Trōv is a tech startup that’s introducing the world to a new way to insure their things: on-demand for any duration, entirely from a smartphone. We’ve had to reinvent the insurance value-chain—from customer engagement through claims—by leveraging tech at every point to make the experience meet the expectations of emerging generations.
We’ve launched in Australia and the United Kingdom, and will shortly be in the U.S. Trōv assumes no underwriting risk; instead, we partner with established insurers in each territory that bolt their balance sheet onto our proposition. We collect premiums in the app, keep a portion for ourselves and share the remainder with our underwriting partners. We think that this is one of the models that will endure the massive shake-up hitting the insurance industry as it leverages the key assets of both Trōv and our partners: rapidly deployable, massively scalable, user-centric tech and design from us; balance sheet and regulatory strength from insurers.
Over the past couple of years we’ve learned a lot about the ingredients that contribute to an enduring and positive partnership. So, in no particular order, here are seven things we have learned:
1. Real innovation is driven top-down; be wary if you don’t have C-level support. Heads of innovation (or similar titles du jour) are in vogue today, but watch out when fundamental financials get compressed. InsurTech is growing up amid a relatively profitable era in global insurance, with few major calamities to drain coffers. When that changes (and it will) and the fear of pinched profits returns to the boardroom, innovation may be sacrificed on the altar of margin efficiencies and viewed as a luxury of plenty.
2. Don’t do pilots; they invite abandonment and indicate a lack of partner conviction. Many think pilots are like test drives. They’re not. Pilots are more like rental cars, meant to be driven hard for a short time and given back. If your partner wants you to do a pilot, be cautious. Short-term thinking and safety nets are the enemies of true innovation, and a pilot is usually fraught with safety valves, inadequate resourcing and near-term horizons. We learned we had to find a new way to measure time—not in linear terms of days or months but rather in software iterations. In other words, since we’re iterating our application based on learnings from, let’s say, customer engagement, then we need to measure how things are going based not on some arbitrary date but on our ability to impact the metrics with each iteration of our software. It’s a new way to think altogether. To be clear, one of your roles in the partnership is to assist the partner in making near-term failure an acceptable ingredient of long-term success.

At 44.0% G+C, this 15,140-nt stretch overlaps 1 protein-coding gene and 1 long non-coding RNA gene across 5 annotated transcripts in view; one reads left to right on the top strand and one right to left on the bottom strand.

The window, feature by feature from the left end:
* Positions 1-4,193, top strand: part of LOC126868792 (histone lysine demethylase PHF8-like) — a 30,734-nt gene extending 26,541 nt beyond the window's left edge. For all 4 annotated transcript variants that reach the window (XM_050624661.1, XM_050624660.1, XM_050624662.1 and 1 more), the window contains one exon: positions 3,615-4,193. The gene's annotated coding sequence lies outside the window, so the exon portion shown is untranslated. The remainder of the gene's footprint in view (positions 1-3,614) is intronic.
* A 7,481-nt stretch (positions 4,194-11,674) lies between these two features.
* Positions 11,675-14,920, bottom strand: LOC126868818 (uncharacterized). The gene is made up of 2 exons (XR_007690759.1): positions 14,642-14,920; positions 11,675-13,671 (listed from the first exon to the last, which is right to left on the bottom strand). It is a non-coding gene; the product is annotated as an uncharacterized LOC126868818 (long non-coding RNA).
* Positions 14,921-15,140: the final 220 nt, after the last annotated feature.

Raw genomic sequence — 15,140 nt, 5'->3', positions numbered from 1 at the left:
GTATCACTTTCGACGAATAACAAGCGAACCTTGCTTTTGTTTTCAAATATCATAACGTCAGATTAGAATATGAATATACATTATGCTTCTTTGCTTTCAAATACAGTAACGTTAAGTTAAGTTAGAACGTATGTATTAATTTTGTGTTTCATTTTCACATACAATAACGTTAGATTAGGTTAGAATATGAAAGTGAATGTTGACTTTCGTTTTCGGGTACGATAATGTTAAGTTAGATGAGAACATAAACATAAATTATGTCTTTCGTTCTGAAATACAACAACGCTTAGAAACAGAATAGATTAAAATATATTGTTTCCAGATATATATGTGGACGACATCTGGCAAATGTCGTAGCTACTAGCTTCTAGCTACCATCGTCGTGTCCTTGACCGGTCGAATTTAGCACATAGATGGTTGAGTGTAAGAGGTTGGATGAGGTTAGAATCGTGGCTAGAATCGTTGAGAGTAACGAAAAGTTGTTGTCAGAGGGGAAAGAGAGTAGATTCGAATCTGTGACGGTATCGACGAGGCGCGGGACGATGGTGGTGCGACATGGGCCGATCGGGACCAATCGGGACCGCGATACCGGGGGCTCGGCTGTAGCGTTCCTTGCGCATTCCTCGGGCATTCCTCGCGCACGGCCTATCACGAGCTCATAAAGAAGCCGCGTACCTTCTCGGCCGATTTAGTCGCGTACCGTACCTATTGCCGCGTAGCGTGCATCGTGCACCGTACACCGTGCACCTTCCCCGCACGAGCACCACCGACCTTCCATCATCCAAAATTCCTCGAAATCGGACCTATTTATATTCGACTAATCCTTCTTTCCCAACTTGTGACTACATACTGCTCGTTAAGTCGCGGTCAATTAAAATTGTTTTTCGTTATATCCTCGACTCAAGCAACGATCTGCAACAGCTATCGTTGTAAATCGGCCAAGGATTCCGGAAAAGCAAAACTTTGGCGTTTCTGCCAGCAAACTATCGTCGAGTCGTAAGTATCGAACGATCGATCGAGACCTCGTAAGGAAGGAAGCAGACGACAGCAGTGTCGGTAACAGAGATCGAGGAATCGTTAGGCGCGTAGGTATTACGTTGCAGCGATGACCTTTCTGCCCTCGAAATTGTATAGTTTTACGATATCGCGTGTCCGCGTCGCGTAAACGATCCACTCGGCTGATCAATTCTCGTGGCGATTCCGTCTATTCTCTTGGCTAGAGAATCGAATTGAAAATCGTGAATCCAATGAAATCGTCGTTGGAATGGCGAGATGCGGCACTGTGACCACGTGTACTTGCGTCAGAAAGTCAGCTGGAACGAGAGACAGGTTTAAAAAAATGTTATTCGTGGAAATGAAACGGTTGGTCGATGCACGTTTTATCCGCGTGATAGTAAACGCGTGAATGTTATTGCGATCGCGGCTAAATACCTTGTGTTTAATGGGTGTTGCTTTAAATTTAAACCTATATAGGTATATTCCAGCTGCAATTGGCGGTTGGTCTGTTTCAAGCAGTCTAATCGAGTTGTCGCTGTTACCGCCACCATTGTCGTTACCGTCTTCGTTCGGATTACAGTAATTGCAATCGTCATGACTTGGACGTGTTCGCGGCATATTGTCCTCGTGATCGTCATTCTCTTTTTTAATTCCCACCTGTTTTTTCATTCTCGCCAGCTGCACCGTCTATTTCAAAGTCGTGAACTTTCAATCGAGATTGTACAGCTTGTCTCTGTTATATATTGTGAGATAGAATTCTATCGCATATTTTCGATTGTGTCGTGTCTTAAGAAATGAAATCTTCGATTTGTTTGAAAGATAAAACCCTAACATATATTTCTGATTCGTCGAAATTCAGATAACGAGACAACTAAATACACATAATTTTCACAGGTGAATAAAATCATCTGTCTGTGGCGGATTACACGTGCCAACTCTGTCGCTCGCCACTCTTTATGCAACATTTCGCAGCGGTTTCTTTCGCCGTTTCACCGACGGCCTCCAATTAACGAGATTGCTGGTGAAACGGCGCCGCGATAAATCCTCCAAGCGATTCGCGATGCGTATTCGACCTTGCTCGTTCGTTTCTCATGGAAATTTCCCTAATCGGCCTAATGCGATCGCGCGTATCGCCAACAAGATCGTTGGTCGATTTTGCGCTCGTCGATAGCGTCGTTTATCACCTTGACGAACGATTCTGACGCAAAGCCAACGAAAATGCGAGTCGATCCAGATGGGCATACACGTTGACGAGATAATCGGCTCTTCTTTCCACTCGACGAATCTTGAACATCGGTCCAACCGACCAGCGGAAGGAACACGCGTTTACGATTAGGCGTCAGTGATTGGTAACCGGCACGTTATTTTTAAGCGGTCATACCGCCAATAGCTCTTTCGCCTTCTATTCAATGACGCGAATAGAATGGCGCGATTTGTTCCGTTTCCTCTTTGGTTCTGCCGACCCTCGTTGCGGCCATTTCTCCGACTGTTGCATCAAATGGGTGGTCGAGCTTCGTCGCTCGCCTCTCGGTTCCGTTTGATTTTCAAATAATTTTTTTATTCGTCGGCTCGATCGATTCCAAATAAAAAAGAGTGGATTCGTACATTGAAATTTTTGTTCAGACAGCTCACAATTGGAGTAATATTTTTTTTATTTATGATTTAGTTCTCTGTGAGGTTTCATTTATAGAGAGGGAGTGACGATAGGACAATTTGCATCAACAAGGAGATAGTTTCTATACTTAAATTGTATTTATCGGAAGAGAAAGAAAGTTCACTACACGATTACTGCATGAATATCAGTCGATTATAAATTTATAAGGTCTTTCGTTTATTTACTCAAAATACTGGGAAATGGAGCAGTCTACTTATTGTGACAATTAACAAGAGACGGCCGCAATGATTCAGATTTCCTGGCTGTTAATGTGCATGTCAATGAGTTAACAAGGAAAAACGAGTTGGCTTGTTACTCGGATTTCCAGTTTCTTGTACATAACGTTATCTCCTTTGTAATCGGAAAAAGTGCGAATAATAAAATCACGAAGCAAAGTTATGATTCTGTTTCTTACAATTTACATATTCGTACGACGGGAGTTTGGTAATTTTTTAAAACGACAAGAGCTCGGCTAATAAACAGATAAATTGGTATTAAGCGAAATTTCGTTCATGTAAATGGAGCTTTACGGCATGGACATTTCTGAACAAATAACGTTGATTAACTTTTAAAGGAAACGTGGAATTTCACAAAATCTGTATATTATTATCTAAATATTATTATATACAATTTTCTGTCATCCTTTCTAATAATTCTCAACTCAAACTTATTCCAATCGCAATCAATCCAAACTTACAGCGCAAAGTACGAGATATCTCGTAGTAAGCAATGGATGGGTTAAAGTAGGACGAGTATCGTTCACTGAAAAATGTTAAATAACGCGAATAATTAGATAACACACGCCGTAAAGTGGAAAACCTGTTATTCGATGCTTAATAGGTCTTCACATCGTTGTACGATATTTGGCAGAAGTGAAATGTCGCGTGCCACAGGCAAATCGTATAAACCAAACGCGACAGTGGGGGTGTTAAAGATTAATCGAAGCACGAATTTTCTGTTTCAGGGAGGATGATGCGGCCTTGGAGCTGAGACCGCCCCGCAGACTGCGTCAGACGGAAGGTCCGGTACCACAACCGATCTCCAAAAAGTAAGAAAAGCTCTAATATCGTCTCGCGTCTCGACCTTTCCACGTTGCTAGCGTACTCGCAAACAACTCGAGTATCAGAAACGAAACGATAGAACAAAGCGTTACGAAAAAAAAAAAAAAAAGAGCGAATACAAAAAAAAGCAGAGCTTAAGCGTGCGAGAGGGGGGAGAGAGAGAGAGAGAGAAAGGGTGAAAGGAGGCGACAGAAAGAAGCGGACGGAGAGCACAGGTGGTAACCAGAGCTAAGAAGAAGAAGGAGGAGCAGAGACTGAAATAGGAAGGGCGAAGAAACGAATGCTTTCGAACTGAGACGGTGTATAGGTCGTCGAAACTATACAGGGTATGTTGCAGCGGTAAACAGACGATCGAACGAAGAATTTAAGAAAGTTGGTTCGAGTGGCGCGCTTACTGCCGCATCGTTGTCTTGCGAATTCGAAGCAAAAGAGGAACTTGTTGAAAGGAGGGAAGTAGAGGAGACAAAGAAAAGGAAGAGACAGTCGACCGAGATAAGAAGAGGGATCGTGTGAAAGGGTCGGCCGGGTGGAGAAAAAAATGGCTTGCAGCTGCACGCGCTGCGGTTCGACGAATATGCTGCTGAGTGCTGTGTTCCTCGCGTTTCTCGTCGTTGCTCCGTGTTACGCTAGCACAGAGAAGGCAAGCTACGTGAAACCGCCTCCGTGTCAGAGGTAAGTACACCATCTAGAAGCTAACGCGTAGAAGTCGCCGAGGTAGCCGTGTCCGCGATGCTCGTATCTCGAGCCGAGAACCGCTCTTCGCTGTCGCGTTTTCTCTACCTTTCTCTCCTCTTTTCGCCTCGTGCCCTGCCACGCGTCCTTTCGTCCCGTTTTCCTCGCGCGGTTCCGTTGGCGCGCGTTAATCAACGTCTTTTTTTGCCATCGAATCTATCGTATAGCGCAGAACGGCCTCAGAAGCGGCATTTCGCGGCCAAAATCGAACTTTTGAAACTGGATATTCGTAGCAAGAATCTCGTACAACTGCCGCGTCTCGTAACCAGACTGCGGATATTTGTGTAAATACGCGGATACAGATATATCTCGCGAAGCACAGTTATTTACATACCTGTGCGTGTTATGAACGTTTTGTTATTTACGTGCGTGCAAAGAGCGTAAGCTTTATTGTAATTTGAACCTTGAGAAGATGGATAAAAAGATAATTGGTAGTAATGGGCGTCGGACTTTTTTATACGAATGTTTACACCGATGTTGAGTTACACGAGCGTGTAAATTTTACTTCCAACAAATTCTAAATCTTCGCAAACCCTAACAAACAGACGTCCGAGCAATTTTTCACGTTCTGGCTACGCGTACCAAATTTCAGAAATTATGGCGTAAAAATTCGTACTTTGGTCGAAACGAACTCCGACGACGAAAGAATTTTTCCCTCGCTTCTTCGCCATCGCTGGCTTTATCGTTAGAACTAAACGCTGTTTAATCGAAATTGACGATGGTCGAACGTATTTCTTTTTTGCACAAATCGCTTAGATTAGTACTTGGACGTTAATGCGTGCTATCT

3. Equity is a great leveler. One of the best ways to assure that everyone is pulling in the same direction is to invite partners to own some of your equity. At Trōv, several of our business partners also own our equity. Even though none owns more than a few percentage points, the alignment is palpable. For example, one partner—who also owns some equity—recently let go of an exclusivity business term, reasoning that they would benefit more from the potential increase in Trōv’s equity value if our technology were to be deployed beyond their application. We’ve found that selling some equity to partners aligns both P&L and balance sheet objectives, inviting good will and patient cooperation.